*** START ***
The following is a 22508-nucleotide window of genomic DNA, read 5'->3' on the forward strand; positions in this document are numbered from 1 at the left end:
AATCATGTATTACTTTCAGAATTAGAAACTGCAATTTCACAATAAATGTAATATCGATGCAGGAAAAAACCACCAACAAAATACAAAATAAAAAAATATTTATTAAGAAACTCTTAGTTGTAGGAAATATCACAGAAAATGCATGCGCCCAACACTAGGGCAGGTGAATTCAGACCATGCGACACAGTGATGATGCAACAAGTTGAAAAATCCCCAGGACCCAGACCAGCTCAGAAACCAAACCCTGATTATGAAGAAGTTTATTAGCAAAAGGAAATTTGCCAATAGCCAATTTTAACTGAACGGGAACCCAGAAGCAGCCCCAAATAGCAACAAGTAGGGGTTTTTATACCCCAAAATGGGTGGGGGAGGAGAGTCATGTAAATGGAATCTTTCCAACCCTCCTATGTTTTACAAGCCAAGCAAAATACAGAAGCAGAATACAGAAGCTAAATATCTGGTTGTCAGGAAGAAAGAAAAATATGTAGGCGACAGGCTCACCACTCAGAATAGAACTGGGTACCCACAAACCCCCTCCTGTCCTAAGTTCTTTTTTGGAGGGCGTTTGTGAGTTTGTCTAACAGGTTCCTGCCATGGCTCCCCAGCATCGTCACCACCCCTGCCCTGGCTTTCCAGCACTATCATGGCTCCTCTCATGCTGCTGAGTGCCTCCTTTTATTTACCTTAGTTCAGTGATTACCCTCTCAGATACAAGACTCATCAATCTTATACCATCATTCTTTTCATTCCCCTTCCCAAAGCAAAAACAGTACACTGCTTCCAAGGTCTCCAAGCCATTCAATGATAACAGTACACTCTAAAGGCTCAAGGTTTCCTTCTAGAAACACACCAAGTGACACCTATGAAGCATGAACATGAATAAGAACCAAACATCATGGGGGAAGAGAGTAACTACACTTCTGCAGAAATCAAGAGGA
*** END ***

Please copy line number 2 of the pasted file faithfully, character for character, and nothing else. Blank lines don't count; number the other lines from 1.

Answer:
AATCATGTATTACTTTCAGAATTAGAAACTGCAATTTCACAATAAATGTAATATCGATGCAGGAAAAAACCACCAACAAAATACAAAATAAAAAAATATTTATTAAGAAACTCTTAGTTGTAGGAAATATCACAGAAAATGCATGCGCCCAACACTAGGGCAGGTGAATTCAGACCATGCGACACAGTGATGATGCAACAAGTTGAAAAATCCCCAGGACCCAGACCAGCTCAGAAACCAAACCCTGATTATGAAGAAGTTTATTAGCAAAAGGAAATTTGCCAATAGCCAATTTTAACTGAACGGGAACCCAGAAGCAGCCCCAAATAGCAACAAGTAGGGGTTTTTATACCCCAAAATGGGTGGGGGAGGAGAGTCATGTAAATGGAATCTTTCCAACCCTCCTATGTTTTACAAGCCAAGCAAAATACAGAAGCAGAATACAGAAGCTAAATATCTGGTTGTCAGGAAGAAAGAAAAATATGTAGGCGACAGGCTCACCACTCAGAATAGAACTGGGTACCCACAAACCCCCTCCTGTCCTAAGTTCTTTTTTGGAGGGCGTTTGTGAGTTTGTCTAACAGGTTCCTGCCATGGCTCCCCAGCATCGTCACCACCCCTGCCCTGGCTTTCCAGCACTATCATGGCTCCTCTCATGCTGCTGAGTGCCTCCTTTTATTTACCTTAGTTCAGTGATTACCCTCTCAGATACAAGACTCATCAATCTTATACCATCATTCTTTTCATTCCCCTTCCCAAAGCAAAAACAGTACACTGCTTCCAAGGTCTCCAAGCCATTCAATGATAACAGTACACTCTAAAGGCTCAAGGTTTCCTTCTAGAAACACACCAAGTGACACCTATGAAGCATGAACATGAATAAGAACCAAACATCATGGGGGAAGAGAGTAACTACACTTCTGCAGAAATCAAGAGGA